A commercial truck driver has been charged with multiple traffic violations after the tractor trailer he was driving plowed into an Ohio State Highway Patrol cruiser that had stopped to assist the driver of an impaired vehicle, injuring a state trooper and another motorist.
Investigators said that Trooper Rodney Hart, 45, had stopped in the right lane of I-70 eastbound in Licking County, Ohio, on the morning of April 12 to help Shanice Parker, 23, whose vehicle had been disabled from an earlier crash. Sgt. Hart positioned his cruiser to shield Parker’s vehicle, put flares on the road, and had his lights flashing. Despite taking all the right safety precautions, however, his vehicle was still struck.
There were also three other open lanes on the interstate for the driver of the tractor trailer, Eric Miller, 36, of Montrose, S.D., to travel in, the State Patrol noted.
A tractor trailer loaded with furniture plowed into Sgt. Hart’s cruiser around 8:40 a.m. Shanice Parker, 23, of Zanesville, Ohio, was sitting in the back of the cruiser when it was hit. She was airlifted to Ohio State University’s Wexner Center and remains hospitalized in stable condition.
Sgt. Hart was taken by ambulance to Licking Memorial Hospital in Newark, Ohio, for treatment and has since been released.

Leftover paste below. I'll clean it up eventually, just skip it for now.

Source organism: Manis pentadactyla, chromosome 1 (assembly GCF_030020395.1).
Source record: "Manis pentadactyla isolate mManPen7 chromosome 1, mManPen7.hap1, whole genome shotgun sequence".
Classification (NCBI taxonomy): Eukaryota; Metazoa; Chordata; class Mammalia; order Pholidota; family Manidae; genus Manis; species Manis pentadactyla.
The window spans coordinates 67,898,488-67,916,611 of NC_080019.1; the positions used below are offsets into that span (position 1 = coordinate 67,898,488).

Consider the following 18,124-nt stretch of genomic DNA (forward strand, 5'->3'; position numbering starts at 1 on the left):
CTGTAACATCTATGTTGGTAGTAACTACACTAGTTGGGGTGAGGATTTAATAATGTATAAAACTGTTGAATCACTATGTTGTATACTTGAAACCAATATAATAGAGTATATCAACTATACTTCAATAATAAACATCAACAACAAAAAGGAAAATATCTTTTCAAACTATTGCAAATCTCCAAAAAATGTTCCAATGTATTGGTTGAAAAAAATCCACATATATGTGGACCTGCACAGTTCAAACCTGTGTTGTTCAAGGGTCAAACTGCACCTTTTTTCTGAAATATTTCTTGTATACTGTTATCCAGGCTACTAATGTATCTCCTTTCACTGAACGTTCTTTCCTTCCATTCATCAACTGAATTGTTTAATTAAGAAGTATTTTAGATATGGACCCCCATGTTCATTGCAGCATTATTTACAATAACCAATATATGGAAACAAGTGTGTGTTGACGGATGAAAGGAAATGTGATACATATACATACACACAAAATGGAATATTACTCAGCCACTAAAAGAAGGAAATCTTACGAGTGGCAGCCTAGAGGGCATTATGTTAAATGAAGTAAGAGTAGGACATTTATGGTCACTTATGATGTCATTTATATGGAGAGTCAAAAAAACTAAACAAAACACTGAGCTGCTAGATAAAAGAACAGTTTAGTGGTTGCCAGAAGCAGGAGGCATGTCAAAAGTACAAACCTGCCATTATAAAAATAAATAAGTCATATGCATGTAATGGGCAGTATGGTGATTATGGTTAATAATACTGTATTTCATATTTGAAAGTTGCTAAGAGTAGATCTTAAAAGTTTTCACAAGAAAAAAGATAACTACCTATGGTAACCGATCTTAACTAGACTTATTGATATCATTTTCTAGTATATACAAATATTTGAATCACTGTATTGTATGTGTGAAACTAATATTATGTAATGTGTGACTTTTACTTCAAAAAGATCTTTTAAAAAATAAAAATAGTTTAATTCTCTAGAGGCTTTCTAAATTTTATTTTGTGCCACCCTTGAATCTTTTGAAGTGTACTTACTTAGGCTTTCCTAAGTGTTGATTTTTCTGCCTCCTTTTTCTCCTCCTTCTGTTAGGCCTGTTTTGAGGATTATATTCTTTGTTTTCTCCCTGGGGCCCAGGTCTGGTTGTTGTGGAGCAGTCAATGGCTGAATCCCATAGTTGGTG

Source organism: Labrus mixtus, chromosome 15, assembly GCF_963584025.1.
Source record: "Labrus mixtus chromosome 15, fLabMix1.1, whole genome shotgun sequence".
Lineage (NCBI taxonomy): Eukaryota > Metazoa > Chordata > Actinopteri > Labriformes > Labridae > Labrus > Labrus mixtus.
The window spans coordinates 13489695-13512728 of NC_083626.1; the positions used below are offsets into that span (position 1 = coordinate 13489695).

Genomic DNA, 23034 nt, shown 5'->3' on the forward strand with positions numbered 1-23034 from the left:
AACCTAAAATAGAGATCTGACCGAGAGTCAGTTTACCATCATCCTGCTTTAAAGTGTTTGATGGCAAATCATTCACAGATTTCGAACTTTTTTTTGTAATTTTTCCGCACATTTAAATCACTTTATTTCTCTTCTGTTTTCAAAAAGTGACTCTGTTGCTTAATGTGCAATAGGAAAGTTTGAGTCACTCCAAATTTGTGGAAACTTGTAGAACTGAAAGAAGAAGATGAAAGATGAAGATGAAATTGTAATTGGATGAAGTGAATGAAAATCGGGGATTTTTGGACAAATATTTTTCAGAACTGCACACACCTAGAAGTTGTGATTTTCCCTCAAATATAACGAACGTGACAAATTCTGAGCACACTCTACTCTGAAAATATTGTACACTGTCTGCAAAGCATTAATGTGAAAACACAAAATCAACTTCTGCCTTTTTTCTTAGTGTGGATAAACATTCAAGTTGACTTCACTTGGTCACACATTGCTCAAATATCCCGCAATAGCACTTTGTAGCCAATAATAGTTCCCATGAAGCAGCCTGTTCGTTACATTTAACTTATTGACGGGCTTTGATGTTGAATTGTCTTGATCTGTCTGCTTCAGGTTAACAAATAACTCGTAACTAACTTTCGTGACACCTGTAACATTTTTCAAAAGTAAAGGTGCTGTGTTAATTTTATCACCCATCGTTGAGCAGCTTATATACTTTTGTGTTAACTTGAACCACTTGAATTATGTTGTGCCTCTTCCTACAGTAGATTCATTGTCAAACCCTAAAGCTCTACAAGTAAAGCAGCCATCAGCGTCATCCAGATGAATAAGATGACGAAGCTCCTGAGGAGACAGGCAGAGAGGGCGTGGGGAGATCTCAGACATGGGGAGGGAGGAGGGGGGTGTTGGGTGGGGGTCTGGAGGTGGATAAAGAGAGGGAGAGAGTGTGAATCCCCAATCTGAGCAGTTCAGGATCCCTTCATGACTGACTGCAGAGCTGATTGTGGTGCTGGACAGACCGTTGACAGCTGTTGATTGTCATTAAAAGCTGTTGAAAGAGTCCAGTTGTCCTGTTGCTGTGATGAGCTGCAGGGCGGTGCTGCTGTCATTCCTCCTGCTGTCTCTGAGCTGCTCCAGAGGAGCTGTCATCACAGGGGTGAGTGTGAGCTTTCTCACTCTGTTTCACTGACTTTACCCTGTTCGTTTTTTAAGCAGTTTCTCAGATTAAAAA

“Road flares out on a clear day and a clear line of sight … Clearly, the semi driver was distracted for reasons we don’t yet know,” Patrol Sgt. Vincent Shirey told The Columbus Dispatch. ”
Fatigue could be another underlying cause of the crash. Ohio law prohibits commercial drivers from operating a tractor trailer “while the person’s ability or alertness is so impaired by fatigue, illness, or other causes that is unsafe for the person to drive such a vehicle.”
Mr. Miller was charged with failing to maintain an assured clear distance, failure to yield to an emergency vehicle, and driving a commercial vehicle with impaired alertness, The Columbus Dispatch reported, citing Patrol Sgt. Sirey. The latter violation is specific to drivers of commercial motor vehicles, The Dispatch noted.
Source: The Columbus Dispatch